Workplace psychology researcher, Stefan Falk, wrote an article for CNBC, in which he’d like you to know that in his more than 30 years of studying workplace cultures, he’s discovered five toxic phrases selfish and entitled individuals always use. If he came up with only five, that suggests 30-plus years may not have been quite enough.
Be that as it may, here are the offending phrases Stefan’s in-depth studies have revealed:
- “This feedback is insulting.” [Translation: Some people may be interested in the truth. I’m not one of them.]
- “My ideas are valuable and always merit serious consideration.” [Translation: You’ve clearly failed to recognize my intellectual superiority.]
- “Their success comes at the expense of my own.” [Translation: You’ve weaponized merit and objectivity and used them against me.]
- “Why are you always trying to control me?” [Translation: There’s no i in team. But if you add an e, there’s eat me.]
- “You’re being disrespectful by not agreeing with me.” [Translation: I’m not responsible for your failure to recognize my genius.]
With a few more minutes of research, Stefan might have been able to abbreviate his article from 538 words to these nine: “Bureaucracies are Petri dishes for narcissism and self-serving politics.” But he didn’t. So, here are the top ten phrases (sentences, actually) selfish and entitled individuals use that Stefan might have heard if he’d stuck around a little longer. You can decide for yourself if they’re toxic — or if you should just tell the selfish and entitled individual in question to take a long walk off a short pier:
- “What’s in it for me?”
- “That’s a great idea, Herb. I’m glad I thought of it.”
- “The only person I care about, other than me, of course, is the one on the rung above me on the ladder.”
- “I came in late. So, I’m going to leave early to make up for it.”
- “There’s no limit to what you can accomplish around here, as long as you always tell me I’m right.”
- “You probably think you can’t get your nose any farther up my ass. But that’s only because you’re not trying hard enough.”
- “If you don’t think I’m the smartest person in the room, you’re in the wrong room.”
- “I’m not paying you to think. I’m paying you to say, ‘Yes.’”
- “I may not always be right. But I’m never wrong.”
- “Not for nothin’, but when HR found me, they quit hiring.”
The Man Behind the Curtain
In my last corporate gig, there was a guy as self-important as anyone I’ve ever met. We’ll call him Tony because his name was Tony. He was the last person of whom I’m aware who actually got a gold watch for 25 years of service to the company. He wasn’t an officer of the company, but he walked around, talked, and acted, as if he owned the joint.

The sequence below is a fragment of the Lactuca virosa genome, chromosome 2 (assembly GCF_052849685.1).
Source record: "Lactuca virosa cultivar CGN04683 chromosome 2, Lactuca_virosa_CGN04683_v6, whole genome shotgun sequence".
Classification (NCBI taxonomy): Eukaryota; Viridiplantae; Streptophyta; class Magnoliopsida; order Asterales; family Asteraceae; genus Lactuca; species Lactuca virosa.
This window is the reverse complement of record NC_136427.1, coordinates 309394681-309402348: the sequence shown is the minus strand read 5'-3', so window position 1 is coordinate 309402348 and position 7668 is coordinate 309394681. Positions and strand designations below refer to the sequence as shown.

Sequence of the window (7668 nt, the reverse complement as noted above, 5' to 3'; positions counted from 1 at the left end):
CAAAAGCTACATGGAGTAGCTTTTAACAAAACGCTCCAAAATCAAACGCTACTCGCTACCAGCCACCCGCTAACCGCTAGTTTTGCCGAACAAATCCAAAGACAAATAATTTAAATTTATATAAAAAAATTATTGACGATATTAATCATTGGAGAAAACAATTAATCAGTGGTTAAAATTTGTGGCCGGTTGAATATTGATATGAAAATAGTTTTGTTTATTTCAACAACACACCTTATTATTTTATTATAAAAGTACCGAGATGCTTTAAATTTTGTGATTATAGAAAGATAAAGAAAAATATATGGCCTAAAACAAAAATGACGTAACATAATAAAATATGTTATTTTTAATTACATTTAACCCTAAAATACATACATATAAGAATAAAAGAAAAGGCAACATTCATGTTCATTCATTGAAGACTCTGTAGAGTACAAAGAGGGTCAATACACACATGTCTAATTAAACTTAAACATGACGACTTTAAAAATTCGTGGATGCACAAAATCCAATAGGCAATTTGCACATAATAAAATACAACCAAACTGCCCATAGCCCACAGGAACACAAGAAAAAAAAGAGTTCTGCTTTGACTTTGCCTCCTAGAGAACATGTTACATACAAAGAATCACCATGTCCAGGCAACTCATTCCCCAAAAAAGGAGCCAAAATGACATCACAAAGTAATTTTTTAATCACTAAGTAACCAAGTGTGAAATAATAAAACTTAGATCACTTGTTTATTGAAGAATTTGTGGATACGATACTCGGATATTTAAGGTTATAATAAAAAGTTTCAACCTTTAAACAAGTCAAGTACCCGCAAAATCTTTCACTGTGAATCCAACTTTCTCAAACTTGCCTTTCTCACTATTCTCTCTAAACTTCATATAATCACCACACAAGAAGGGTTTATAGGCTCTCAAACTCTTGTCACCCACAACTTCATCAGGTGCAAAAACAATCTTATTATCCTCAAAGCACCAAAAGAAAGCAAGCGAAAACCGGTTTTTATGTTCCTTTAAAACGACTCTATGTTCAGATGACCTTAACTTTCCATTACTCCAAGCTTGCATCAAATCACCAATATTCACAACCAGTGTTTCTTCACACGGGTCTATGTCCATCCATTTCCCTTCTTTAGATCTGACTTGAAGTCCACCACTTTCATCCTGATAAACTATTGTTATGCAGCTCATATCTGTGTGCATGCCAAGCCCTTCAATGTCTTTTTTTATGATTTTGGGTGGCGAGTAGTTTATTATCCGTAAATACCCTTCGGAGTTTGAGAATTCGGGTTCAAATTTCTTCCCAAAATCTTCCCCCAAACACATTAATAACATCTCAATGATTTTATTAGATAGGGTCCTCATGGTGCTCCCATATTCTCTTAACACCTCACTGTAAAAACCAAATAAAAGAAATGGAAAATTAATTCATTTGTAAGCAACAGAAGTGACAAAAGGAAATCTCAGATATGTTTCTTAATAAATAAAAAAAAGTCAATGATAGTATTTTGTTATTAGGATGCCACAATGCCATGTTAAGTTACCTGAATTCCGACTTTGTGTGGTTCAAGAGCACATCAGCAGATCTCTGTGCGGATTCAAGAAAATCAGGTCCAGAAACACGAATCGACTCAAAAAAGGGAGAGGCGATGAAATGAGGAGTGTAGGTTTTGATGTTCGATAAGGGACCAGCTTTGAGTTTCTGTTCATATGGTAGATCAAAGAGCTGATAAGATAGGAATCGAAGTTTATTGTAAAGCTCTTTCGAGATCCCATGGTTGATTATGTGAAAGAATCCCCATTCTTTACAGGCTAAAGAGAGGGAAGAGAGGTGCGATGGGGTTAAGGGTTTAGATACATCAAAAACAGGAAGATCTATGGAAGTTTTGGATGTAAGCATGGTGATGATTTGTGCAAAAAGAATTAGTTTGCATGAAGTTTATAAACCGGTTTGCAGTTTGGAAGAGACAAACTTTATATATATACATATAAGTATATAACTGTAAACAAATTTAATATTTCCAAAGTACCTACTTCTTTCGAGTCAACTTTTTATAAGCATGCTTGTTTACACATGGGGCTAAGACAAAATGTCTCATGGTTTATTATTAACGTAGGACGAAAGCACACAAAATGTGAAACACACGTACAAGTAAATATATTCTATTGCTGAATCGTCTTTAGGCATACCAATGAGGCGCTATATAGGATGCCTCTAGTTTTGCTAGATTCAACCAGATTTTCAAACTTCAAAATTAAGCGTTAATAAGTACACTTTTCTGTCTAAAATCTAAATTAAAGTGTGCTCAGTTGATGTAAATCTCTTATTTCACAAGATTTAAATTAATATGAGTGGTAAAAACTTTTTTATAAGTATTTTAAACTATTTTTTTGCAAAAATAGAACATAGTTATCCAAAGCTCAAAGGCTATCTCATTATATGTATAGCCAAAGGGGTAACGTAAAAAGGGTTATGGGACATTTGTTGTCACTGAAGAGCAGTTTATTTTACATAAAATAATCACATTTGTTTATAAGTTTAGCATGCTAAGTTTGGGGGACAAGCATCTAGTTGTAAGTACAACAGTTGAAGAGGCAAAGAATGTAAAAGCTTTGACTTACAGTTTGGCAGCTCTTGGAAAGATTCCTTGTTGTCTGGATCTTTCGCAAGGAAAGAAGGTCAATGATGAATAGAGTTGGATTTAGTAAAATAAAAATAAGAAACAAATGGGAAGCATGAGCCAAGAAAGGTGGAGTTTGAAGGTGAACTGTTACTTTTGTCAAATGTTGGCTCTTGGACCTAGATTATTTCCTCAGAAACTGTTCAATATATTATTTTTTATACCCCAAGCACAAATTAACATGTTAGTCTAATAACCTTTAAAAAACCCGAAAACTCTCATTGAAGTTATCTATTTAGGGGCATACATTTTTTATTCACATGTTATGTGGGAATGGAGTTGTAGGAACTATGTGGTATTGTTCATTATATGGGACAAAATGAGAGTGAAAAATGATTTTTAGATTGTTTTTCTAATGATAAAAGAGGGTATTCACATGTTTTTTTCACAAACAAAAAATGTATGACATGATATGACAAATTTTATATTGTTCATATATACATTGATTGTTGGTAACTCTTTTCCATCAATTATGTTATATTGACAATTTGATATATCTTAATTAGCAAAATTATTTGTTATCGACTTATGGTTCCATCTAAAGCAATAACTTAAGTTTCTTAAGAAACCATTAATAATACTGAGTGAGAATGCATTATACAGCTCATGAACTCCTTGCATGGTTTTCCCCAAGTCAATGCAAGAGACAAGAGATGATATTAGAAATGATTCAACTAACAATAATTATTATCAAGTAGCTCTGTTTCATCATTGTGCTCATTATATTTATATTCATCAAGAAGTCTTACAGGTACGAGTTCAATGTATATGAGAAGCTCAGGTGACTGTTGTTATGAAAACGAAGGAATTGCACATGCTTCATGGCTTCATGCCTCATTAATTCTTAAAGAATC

His chief responsibilities were two: (1) He was responsible for the fleet of cars the company leased for its salespeople. (That ought to give you an idea of how long ago it was.) (2) He was responsible for commission payments to the salespeople. As a result, Tony produced enough reports every month, using enough paper to fell a forest every month, to bury the building — which was 24 or 34 stories, depending on what accounts you read — but listed as 527 feet tall in either case (?!).
Shortly after his 25th anniversary with the company, Tony was greased (staff-adjusted as the euphemists put it). His responsibilities were turned over to one of my co-workers and me. We’ll call the co-worker Jeff because his name was Jeff. When we were told Tony’s responsibilities were now ours, Jeff and I soiled ourselves. After regaining our composure and changing our shorts, we waded into the bunker Tony had built for himself in one corner of the floor on which we worked and started digging through his files.
We found nothing except for copious evidence of the fact that Tony did next to nothing. The reports he submitted every month, aside from being arboreally criminal, were delivered to him by others: The auto reports came from the company from which the cars were leased. The commission reports came from the accounting and IT departments that calculated them. All Tony did was re-package them, make them exponentially more voluminous than they had to be, submit them, and strut around like the cock of the walk.
All that and a gold watch, too. Wow.
The Moral of the Story
People are seldom as important as they try to appear to be. You don’t have to think they’re important at all because they think they’re important enough for both of you.
When you encounter such folks, repeat after me: “Take a long walk off a short pier.”